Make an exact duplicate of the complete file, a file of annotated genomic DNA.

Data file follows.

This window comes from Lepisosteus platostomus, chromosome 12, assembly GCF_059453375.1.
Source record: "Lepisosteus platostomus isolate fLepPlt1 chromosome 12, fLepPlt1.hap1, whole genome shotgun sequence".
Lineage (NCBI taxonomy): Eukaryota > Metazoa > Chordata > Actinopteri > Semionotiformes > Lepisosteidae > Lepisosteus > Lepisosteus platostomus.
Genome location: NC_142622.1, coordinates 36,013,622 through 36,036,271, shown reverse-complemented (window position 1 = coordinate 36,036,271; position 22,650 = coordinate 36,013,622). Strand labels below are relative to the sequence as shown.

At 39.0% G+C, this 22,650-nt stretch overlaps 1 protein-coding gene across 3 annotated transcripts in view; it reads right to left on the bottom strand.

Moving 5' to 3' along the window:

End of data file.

This window comes from Lepisosteus platostomus, chromosome 12, assembly GCF_059453375.1.
Source record: "Lepisosteus platostomus isolate fLepPlt1 chromosome 12, fLepPlt1.hap1, whole genome shotgun sequence".
Lineage (NCBI taxonomy): Eukaryota > Metazoa > Chordata > Actinopteri > Semionotiformes > Lepisosteidae > Lepisosteus > Lepisosteus platostomus.
Genome location: NC_142622.1, coordinates 36,013,622 through 36,036,271, shown reverse-complemented (window position 1 = coordinate 36,036,271; position 22,650 = coordinate 36,013,622). Strand labels below are relative to the sequence as shown.

At 39.0% G+C, this 22,650-nt stretch overlaps 1 protein-coding gene across 3 annotated transcripts in view; it reads right to left on the bottom strand.

Moving 5' to 3' along the window: